If Canberra is to have a shot at becoming Australia’s arts capital, we need to start making more creative work here, according to Canberra Theatre Centre (CTC) director Alex Budd.
The Centre’s latest production in partnership with Sydney Theatre Company (STC) is a step in the right direction.
It is the first time the Centre has produced a major work with its Sydney counterpart, and as far as subject matters go, it couldn’t be more fitting for the nation’s capital.
Julia charts the life of former Australian prime minister Julia Gillard through to her impassioned misogyny speech, which turned 10 last year.
A decade later, the two theatre companies have enlisted esteemed Australian playwright Joanna Murray-Smith to bring to the stage the human story behind the speech that rocked the nation.
“I’ve had the benefit of reading early drafts of the script and learned a lot that I either didn’t know or had forgotten,” Alex says.
“The way Joanna pulls characters off the page, it jogs your memory …
“It’s sometimes deeply moving, sometimes hilariously funny. And with everything that’s happened in the world since – such as the great levelling of #MeToo – it’s interesting to reflect 10 years on how Australia and the world have changed.”
Starring Aussie actress, musician, author and television host Justine Clarke, Julia will be the first major production to have its world premiere in Canberra, which Alex considers a coup.
“Canberra Theatre Centre has, over its life, hosted many great productions from other state theatre companies and beyond, but we haven’t been as involved in the making and producing of work,” he says.
“A show might have a successful season in Sydney, and then if the timing and finances are right, that production might tour other regions or other state capitals and Canberra might be included.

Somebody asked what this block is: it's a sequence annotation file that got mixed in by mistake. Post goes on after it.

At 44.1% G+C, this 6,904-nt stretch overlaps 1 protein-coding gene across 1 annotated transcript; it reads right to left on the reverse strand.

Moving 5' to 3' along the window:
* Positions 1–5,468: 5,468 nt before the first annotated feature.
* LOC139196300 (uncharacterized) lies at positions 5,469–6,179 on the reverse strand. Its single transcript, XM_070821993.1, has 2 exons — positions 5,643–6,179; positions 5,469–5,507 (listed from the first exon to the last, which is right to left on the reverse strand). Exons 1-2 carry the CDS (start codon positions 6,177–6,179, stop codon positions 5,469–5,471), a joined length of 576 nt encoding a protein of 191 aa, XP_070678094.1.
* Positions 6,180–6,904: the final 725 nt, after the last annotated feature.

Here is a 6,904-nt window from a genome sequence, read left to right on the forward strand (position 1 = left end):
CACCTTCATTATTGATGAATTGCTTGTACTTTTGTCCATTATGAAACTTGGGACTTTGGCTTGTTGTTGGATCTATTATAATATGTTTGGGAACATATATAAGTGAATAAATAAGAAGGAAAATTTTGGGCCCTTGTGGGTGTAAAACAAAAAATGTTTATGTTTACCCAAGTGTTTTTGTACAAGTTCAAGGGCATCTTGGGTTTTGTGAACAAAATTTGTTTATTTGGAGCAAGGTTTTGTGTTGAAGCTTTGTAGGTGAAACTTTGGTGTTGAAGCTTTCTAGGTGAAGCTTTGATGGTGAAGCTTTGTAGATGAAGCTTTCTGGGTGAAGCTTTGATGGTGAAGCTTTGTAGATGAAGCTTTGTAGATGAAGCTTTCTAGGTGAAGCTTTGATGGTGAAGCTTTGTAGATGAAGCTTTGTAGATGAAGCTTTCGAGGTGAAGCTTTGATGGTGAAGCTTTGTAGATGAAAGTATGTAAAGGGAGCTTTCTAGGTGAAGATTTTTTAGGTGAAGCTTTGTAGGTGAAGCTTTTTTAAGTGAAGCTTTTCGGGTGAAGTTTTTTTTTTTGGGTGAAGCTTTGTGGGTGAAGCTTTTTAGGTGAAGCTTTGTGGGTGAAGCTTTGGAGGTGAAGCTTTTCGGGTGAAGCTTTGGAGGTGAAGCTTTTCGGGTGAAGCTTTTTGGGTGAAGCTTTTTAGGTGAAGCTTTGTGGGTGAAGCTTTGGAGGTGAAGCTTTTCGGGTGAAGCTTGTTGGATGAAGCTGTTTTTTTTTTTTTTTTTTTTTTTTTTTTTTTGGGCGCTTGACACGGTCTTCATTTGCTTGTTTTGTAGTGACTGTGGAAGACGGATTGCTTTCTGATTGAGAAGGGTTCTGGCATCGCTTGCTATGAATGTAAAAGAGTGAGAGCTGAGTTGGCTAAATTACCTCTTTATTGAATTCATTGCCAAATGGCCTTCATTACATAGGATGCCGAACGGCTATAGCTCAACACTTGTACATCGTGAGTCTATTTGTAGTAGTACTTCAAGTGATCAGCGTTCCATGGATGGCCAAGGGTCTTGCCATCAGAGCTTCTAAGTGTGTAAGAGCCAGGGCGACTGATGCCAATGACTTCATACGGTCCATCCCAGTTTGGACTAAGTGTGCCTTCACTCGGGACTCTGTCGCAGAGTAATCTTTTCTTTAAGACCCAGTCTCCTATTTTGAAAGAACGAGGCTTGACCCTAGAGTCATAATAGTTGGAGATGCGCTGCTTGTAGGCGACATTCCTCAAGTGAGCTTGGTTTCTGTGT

“We’re generally very late to the party, if we get an invite at all. But not with Julia.”
Alex says despite the challenges in developing the arts in the ACT, Canberra punches above its weight.
“Theatre-making is hard at the best of times. However, Canberra Theatre Centre has been very successful in the growth of its activities and the number of people it brings through its doors each year,” he says.
“But our spaces not being of the scale and standard of other state theatre companies has stopped many of the major tours coming here, and that rubs off on the creative fabric of the city.
“We also don’t currently have a major performing arts company based here so we don’t have a lot of employment opportunities for practicing full-time actors and all the staff that go into making places like Sydney Theatre Company great.”
But there is movement.
“We’re now taking major steps in the redevelopment of our facilities to enhance them to a level that puts us alongside the great art centres of Melbourne, Brisbane and Sydney. That will make a big statement from a bricks-and-mortar perspective and provide a magnet for creativity to happen within those walls,” Alex says.
“We need to find more ways to let Canberra’s creative performance voice be heard outside the boundaries of the ACT on a more regular basis.
“To do this, we need to be involved, and telling this story [Julia] is one step towards that vision.”
Currently in rehearsal in Sydney, the production will move to Canberra about a week before it premieres.
“That’s when our production team kicks into action, bringing the work to life in our playhouse,” Alex explains.
“The most expensive part in making theatre is those production weeks when you spend a lot of time in your venue turning what’s been largely conceptual into something hundreds of people will watch in only a few nights. The benefit to Sydney Theatre Company is that work gets done in a shared and collaborative environment.
“And for Canberra, we can be proud to host the world premiere of a major production and hope that it will be the first of many.”